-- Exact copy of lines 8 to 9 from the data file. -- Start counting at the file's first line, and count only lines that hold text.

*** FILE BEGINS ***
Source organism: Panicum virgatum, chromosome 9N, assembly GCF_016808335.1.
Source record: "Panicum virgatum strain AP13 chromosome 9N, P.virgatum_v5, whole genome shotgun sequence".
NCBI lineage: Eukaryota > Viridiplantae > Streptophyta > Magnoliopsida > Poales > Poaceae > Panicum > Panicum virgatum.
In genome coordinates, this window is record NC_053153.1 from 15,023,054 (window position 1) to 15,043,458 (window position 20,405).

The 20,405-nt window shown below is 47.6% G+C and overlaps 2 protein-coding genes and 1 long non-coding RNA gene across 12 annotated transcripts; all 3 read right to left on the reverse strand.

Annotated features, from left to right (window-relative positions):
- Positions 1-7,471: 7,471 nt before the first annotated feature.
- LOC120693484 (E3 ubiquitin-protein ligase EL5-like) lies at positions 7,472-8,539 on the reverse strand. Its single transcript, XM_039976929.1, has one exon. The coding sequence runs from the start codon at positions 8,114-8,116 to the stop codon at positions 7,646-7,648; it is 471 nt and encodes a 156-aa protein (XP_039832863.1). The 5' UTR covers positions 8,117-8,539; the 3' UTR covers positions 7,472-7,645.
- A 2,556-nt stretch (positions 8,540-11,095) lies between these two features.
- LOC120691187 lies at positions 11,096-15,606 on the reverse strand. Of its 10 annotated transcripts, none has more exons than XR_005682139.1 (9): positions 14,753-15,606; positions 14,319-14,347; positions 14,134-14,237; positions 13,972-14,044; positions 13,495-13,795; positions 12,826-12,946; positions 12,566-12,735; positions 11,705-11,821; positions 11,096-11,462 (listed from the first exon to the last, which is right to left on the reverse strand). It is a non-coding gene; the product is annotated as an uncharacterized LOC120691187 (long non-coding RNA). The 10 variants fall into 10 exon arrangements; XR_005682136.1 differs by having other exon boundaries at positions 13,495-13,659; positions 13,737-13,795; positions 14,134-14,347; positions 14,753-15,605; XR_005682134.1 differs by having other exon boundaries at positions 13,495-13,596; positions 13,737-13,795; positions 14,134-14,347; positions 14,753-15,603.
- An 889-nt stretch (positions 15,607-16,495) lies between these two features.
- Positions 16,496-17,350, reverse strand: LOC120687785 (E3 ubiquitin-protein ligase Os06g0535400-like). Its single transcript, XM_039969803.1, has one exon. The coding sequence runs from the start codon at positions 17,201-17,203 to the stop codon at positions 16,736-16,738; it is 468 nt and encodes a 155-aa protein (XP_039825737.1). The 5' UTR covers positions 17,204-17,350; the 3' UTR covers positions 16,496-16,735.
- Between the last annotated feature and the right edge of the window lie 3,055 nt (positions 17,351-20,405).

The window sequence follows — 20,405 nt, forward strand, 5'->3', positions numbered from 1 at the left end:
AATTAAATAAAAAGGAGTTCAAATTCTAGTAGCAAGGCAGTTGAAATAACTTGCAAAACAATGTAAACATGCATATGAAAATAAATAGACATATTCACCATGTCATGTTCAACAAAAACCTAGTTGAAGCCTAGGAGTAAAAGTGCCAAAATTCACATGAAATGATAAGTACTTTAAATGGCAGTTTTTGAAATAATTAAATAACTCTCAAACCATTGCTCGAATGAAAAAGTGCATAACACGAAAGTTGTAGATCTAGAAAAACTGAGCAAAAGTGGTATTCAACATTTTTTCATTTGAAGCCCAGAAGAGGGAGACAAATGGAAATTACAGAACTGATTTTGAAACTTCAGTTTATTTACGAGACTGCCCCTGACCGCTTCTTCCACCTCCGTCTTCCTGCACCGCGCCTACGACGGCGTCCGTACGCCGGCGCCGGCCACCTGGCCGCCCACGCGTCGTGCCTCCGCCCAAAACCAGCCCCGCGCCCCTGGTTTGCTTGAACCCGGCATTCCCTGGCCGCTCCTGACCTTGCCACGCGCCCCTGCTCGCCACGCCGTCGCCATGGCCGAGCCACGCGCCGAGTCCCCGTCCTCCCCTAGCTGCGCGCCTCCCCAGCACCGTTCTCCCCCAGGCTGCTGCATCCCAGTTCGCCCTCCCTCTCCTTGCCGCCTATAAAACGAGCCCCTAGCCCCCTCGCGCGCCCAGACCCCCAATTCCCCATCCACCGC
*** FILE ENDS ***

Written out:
- LOC120693484 (E3 ubiquitin-protein ligase EL5-like) lies at positions 7,472-8,539 on the reverse strand. Its single transcript, XM_039976929.1, has one exon. The coding sequence runs from the start codon at positions 8,114-8,116 to the stop codon at positions 7,646-7,648; it is 471 nt and encodes a 156-aa protein (XP_039832863.1). The 5' UTR covers positions 8,117-8,539; the 3' UTR covers positions 7,472-7,645.
- A 2,556-nt stretch (positions 8,540-11,095) lies between these two features.